Droste C.,Bioinformatics and Functional Genomics Group | De Las Rivas J.,Bioinformatics and Functional Genomics Group
BMC Genomics | Year: 2016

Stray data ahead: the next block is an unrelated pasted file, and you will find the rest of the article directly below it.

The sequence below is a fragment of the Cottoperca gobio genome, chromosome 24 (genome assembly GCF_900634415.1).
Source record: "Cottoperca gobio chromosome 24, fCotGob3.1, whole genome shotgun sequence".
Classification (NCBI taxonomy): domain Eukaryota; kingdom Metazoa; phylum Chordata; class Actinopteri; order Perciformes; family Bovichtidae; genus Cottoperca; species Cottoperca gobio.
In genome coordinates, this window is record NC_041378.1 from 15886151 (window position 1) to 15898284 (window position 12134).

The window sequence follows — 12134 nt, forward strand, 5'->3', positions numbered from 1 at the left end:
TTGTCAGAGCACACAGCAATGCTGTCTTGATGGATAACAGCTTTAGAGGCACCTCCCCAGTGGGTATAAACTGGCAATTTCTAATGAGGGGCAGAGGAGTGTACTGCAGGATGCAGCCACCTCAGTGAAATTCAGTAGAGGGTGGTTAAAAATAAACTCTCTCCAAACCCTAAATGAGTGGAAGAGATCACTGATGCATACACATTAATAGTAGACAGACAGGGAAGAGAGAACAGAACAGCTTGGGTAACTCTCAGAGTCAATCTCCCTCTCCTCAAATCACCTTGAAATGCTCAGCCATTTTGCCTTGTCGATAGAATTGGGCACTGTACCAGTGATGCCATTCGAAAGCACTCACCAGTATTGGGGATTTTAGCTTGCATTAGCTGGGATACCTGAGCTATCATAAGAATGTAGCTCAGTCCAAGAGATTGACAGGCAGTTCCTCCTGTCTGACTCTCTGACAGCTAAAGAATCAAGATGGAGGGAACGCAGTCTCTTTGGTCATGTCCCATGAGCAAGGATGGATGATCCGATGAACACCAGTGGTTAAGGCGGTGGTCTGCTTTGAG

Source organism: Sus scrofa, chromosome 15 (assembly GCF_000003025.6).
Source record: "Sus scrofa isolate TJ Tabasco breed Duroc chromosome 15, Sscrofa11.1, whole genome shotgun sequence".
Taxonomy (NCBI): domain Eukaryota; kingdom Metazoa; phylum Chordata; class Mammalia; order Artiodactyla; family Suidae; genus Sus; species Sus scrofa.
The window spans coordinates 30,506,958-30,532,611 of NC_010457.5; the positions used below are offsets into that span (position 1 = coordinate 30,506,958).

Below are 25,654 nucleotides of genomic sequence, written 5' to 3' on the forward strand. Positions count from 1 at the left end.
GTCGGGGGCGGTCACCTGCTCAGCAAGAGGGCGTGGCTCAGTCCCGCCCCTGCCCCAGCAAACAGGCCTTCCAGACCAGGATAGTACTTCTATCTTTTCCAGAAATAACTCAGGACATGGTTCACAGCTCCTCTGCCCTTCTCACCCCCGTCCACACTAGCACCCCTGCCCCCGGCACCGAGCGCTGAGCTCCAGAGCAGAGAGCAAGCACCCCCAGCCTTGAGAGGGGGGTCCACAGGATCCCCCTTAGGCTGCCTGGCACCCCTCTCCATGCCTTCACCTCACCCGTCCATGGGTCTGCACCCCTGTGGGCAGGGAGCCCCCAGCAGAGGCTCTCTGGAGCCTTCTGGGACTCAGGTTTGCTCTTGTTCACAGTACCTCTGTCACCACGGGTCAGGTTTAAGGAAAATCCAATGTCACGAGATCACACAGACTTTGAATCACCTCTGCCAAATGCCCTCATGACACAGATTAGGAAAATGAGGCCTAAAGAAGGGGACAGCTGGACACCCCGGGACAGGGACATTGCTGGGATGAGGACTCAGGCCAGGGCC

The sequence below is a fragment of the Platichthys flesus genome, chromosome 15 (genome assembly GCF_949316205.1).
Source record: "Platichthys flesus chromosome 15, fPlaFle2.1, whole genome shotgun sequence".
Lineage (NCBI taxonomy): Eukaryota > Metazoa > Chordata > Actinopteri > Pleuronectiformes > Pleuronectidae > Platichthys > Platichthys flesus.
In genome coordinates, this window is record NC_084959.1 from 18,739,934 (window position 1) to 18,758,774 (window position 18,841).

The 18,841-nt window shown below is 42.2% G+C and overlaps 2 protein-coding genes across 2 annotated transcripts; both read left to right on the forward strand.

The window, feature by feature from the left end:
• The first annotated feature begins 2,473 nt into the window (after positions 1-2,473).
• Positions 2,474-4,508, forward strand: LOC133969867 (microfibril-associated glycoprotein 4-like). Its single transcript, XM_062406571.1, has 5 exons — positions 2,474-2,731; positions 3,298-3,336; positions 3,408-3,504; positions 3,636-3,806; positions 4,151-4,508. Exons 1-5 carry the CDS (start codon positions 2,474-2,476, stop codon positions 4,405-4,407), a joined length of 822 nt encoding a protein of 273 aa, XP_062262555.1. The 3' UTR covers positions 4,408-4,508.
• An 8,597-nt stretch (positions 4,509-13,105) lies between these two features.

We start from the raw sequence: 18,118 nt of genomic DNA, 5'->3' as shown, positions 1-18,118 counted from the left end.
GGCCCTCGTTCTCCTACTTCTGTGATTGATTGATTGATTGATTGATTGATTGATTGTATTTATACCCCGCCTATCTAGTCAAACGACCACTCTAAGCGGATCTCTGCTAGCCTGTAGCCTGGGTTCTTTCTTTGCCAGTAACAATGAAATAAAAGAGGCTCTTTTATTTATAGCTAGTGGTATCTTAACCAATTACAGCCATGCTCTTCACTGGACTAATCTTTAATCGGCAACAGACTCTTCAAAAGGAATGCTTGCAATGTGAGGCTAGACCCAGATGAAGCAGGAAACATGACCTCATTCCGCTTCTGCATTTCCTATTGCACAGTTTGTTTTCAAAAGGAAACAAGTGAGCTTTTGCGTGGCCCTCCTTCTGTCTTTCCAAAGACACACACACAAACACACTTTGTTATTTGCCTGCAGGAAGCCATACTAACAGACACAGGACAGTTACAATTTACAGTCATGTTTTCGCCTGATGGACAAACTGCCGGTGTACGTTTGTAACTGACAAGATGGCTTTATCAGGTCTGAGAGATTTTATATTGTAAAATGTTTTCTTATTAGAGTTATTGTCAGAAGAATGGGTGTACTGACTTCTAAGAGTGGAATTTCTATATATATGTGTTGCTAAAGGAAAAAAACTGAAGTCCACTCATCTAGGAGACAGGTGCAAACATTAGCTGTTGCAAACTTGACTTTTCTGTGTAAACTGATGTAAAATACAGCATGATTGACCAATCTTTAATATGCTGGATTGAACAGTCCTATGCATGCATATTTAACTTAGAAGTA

Background: Biological pathways are subsets of the complex biomolecular wiring that occur in living cells. They are usually rationalized and depicted in cartoon maps or charts to show them in a friendly visible way. Despite these efforts to present biological pathways, the current progress of bioinformatics indicates that translation of pathways in networks can be a very useful approach to achieve a computer-based view of the complex processes and interactions that occurr in a living system. Results: We have developed a bioinformatic tool called Path2enet that provides a translation of biological pathways in protein networks integrating several layers of information about the biomolecular nodes in a multiplex view. Path2enet is an R package that reads the relations and links between proteins stored in a comprehensive database of biological pathways, KEGG (Kyoto Encyclopedia of Genes and Genomes, http://www.genome.jp/kegg/ ), and integrates them with expression data from various resources and with data on protein-protein physical interactions. Path2enet tool uses the expression data to determine if a given protein in a network (i.e., a node) is active (ON) or inactive (OFF) in a specific cellular context or sample type. In this way, Path2enet reduces the complexity of the networks and reveals the proteins that are active (expressed) under specific conditions. As a proof of concept, this work presents a practical "case of use" generating the pathway-expression-networks corresponding to the NOTCH Signaling Pathway in human B- and T-lymphocytes. This case is produced by the analysis and integration in Path2enet of an experimental dataset of genome-wide expression microarrays produced with these cell types (i.e., B cells and T cells). Conclusions:Path2enet is an open source and open access tool that allows the construction of pathway-expression-networks, reading and integrating the information from biological pathways, protein interactions and gene expression cell specific data. The development of this type of tools aims to provide a more integrative and global view of the links and associations that exist between the proteins working in specific cellular systems. © 2016 The Author(s).